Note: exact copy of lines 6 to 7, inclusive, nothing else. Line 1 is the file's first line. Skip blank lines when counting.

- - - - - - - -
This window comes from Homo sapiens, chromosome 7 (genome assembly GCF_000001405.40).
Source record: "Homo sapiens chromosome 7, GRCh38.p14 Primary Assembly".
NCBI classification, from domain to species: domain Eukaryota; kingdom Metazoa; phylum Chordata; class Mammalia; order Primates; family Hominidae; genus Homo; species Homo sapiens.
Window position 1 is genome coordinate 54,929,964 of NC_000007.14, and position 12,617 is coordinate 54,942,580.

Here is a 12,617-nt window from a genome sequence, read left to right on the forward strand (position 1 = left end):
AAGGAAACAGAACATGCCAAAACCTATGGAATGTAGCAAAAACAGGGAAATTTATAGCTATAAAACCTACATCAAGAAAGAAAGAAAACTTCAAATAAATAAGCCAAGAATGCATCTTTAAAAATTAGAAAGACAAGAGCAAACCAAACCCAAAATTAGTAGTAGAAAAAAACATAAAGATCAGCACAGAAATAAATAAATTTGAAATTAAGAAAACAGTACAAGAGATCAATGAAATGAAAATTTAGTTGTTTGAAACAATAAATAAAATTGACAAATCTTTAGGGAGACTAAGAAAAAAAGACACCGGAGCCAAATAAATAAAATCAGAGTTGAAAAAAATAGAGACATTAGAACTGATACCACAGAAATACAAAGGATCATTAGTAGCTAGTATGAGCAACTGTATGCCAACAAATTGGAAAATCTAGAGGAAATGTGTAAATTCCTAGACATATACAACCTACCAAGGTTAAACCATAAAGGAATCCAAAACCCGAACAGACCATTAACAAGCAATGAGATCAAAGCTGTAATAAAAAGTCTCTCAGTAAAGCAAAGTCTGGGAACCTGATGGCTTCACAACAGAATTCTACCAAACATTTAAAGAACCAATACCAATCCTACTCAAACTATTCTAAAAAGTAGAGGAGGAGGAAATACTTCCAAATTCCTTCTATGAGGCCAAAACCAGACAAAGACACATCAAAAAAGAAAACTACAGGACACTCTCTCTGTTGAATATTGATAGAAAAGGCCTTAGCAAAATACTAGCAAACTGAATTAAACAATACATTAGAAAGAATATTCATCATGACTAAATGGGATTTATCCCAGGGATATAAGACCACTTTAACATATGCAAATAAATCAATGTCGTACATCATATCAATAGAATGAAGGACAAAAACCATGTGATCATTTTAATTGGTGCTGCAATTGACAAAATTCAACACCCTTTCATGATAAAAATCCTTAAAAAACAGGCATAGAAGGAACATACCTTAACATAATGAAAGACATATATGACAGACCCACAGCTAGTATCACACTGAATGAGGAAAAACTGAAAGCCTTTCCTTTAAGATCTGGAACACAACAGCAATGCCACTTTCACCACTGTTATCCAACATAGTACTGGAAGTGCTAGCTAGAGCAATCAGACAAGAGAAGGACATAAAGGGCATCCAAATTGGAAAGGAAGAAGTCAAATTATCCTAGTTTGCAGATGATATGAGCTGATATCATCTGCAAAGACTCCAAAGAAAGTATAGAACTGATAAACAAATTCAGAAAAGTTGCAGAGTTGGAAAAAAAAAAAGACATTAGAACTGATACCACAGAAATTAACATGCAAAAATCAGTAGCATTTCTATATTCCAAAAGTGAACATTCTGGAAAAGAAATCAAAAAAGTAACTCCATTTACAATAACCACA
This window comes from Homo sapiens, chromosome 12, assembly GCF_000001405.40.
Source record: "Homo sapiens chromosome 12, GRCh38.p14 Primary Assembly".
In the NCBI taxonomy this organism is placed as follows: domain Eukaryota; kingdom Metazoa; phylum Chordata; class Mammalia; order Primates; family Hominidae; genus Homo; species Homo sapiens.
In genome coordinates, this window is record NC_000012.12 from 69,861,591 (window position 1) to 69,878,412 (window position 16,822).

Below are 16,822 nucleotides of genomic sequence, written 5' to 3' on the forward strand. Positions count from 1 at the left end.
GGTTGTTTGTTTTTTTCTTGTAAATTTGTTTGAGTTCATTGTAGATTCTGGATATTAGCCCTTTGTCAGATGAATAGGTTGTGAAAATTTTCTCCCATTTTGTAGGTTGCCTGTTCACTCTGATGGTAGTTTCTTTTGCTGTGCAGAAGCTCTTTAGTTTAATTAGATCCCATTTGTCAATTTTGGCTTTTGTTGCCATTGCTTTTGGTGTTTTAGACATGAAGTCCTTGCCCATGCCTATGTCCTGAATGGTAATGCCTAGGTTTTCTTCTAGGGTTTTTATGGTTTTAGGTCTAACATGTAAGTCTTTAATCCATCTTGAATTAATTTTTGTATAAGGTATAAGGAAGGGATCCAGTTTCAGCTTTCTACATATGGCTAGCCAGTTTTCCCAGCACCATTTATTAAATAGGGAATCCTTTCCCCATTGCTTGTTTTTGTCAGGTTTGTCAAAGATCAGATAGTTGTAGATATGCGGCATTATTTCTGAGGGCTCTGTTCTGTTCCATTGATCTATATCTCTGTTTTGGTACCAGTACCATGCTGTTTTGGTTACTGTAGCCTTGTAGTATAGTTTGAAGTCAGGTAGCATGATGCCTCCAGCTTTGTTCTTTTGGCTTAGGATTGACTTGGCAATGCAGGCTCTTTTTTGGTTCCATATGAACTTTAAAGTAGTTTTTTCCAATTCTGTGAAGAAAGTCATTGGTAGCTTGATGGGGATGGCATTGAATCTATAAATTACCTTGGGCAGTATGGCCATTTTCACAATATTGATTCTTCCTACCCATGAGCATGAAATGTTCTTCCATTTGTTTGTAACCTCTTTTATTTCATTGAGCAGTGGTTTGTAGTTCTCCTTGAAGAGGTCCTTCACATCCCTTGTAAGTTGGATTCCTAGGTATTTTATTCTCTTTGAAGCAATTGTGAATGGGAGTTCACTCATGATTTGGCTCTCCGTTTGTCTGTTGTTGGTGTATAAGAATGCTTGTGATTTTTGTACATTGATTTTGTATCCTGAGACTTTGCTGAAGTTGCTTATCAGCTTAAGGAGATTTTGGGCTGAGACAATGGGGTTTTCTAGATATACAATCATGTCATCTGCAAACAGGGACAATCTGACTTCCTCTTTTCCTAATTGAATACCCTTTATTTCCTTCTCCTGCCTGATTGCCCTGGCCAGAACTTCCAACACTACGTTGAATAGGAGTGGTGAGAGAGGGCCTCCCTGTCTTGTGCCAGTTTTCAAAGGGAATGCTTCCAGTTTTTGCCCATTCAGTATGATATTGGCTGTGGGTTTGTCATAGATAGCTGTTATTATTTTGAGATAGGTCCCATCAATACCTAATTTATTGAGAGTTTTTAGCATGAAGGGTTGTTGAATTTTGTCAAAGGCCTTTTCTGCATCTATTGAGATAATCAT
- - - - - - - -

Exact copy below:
AAGGAAACAGAACATGCCAAAACCTATGGAATGTAGCAAAAACAGGGAAATTTATAGCTATAAAACCTACATCAAGAAAGAAAGAAAACTTCAAATAAATAAGCCAAGAATGCATCTTTAAAAATTAGAAAGACAAGAGCAAACCAAACCCAAAATTAGTAGTAGAAAAAAACATAAAGATCAGCACAGAAATAAATAAATTTGAAATTAAGAAAACAGTACAAGAGATCAATGAAATGAAAATTTAGTTGTTTGAAACAATAAATAAAATTGACAAATCTTTAGGGAGACTAAGAAAAAAAGACACCGGAGCCAAATAAATAAAATCAGAGTTGAAAAAAATAGAGACATTAGAACTGATACCACAGAAATACAAAGGATCATTAGTAGCTAGTATGAGCAACTGTATGCCAACAAATTGGAAAATCTAGAGGAAATGTGTAAATTCCTAGACATATACAACCTACCAAGGTTAAACCATAAAGGAATCCAAAACCCGAACAGACCATTAACAAGCAATGAGATCAAAGCTGTAATAAAAAGTCTCTCAGTAAAGCAAAGTCTGGGAACCTGATGGCTTCACAACAGAATTCTACCAAACATTTAAAGAACCAATACCAATCCTACTCAAACTATTCTAAAAAGTAGAGGAGGAGGAAATACTTCCAAATTCCTTCTATGAGGCCAAAACCAGACAAAGACACATCAAAAAAGAAAACTACAGGACACTCTCTCTGTTGAATATTGATAGAAAAGGCCTTAGCAAAATACTAGCAAACTGAATTAAACAATACATTAGAAAGAATATTCATCATGACTAAATGGGATTTATCCCAGGGATATAAGACCACTTTAACATATGCAAATAAATCAATGTCGTACATCATATCAATAGAATGAAGGACAAAAACCATGTGATCATTTTAATTGGTGCTGCAATTGACAAAATTCAACACCCTTTCATGATAAAAATCCTTAAAAAACAGGCATAGAAGGAACATACCTTAACATAATGAAAGACATATATGACAGACCCACAGCTAGTATCACACTGAATGAGGAAAAACTGAAAGCCTTTCCTTTAAGATCTGGAACACAACAGCAATGCCACTTTCACCACTGTTATCCAACATAGTACTGGAAGTGCTAGCTAGAGCAATCAGACAAGAGAAGGACATAAAGGGCATCCAAATTGGAAAGGAAGAAGTCAAATTATCCTAGTTTGCAGATGATATGAGCTGATATCATCTGCAAAGACTCCAAAGAAAGTATAGAACTGATAAACAAATTCAGAAAAGTTGCAGAGTTGGAAAAAAAAAAAGACATTAGAACTGATACCACAGAAATTAACATGCAAAAATCAGTAGCATTTCTATATTCCAAAAGTGAACATTCTGGAAAAGAAATCAAAAAAGTAACTCCATTTACAATAACCACA
This window comes from Homo sapiens, chromosome 12, assembly GCF_000001405.40.